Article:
Immediately following the ceremony a bounteous breakfast was served in delicate style after which the newly wedded pair departed on the 10:59 limited for French Lick Springs, Indiana where they will remain for a season, returning to their home in this city in one season. It was a beautiful wedding ideally consummated.

Few indeed are the young couples who launch their barque on the sea of matrimony mid more auspicious surroundings with brighter prospect for future happiness and prosperity than Mr. and Mrs. Emra Bolinger. No one more deserving and more highly esteemed. Their future is bright for a long, happy and useful life. May their future be all that the present promises, is the sincere wish of their friends – all who knew them.

In 1931 he moved with his wife Eva, daughter of the late S. W. Conn of Shelbyville, to California. He became West-Coast Sales Representative of the STA-RITE Ginnie Lou Hair Pin Company of Shelbyville, which position he held until the time of his death.

On June 14th last – his sixty-sixth Wedding Anniversary – the Ralph Edwards Television Organization of Hollywood gave him and Mrs. Bolinger a plane trip to Panama with all expenses paid, for a two week visit with their grandson, William E. Eddy, Director of the Pan-American Institute, and his family.

On his return Mr. Bolinger continued his work for the STA-RITE Company throughout a very hot summer in Los Angeles. On September 14th he was stricken with a cerebral hemorrhage from which he did not recover.

He was a life-long church worker and Christian gentleman and was active on the Board of Deacons and as a Bible Class teacher of the Fountain Avenue Baptist Church of Hollywood for the last third of his life.

Jesse Warfield Bolinger

Jesse Warfield Bolinger was the third son of George Washington Bolinger, born January 12, 1873 at Springfield, Illinois. He came to Shelbyville, Illinois with his parents in 1886 receiving his education in the schools of our city. He was engaged in business with his father and was associated with his brothers in the business his father established and took an active part in the management of the stores until his death on September 29, 1909.

Mr. Bolinger worked in the clothing department of the store and was the buyer for awhile. After his health failed he bought an interest in a hat manufacturing company and traveled for this company in Indianapolis, Indiana.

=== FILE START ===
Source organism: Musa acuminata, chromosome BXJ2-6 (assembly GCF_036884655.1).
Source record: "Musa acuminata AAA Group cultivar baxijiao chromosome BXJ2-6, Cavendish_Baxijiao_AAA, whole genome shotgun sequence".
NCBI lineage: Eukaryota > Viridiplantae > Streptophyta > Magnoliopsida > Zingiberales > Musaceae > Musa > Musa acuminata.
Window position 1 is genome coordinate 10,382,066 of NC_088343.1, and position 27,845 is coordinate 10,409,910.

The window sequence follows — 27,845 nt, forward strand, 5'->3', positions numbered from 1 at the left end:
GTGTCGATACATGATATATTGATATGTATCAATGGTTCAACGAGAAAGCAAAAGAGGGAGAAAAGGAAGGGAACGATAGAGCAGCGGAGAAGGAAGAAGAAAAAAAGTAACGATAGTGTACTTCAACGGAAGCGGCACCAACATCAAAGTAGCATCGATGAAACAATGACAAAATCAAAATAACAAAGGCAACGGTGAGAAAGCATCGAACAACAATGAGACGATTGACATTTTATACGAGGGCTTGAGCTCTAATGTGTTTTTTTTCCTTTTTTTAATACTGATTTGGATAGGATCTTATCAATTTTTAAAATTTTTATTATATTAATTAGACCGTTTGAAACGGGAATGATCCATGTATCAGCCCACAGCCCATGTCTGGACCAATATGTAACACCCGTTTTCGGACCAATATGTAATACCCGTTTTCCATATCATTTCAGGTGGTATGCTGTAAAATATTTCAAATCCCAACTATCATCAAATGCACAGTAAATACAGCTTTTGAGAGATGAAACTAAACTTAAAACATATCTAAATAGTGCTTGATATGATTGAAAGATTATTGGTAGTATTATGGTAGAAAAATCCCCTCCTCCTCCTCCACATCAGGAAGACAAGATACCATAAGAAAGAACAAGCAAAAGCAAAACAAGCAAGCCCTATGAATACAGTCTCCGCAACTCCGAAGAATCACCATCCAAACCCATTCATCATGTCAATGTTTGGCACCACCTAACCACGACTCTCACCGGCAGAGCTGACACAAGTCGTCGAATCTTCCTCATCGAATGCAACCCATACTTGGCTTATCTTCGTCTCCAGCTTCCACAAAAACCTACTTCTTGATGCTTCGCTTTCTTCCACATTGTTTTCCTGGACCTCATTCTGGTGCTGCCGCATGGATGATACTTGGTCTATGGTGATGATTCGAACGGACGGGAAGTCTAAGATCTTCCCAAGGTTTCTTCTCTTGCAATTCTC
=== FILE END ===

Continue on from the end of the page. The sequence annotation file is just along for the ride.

Mr. Bolinger was a member of the Presbyterian Church of this city. He also was a member of the Elks Lodge, Kaskaskia Club and an extensive stockholder in Century Coal Mine of Tower Hill, being secretary of the Company.

Jesse W. Bolinger was married on Thursday October 29, 1904 to Miss Grace Lucinda Baker at eight o’clock in the Reformed Church in Irving Park, Chicago, Illinois. There was a reception after the ceremony held at the bride’s parents, 2490 North 42nd Avenue, Irving Park. They had a wedding trip East and then returned to Shelbyville and are living at the residence of his Mother Mrs. Margaret Bolinger on West Main Street. The groom is one of the popular young substantial business men of the city. His bride is said to be a young lady of charming personality and rare qualities of mind and heart.

Frank Cronice Bolinger

Frank Cronice Bolinger was the fourth son of George Washington Bolinger, born on July 1, 1883 in Springfield, Illinois. When he was two years old he and his family moved to Shelbyville and established the G. W. Bolinger’s Sons Department Store which was the leading store in the community for many years. For forty-five years Mr. Bolinger was associated with his family in the store and later was employed by the STA-RITE factory for thirteen years. For the past four years he was employed at the Lidster Hotel.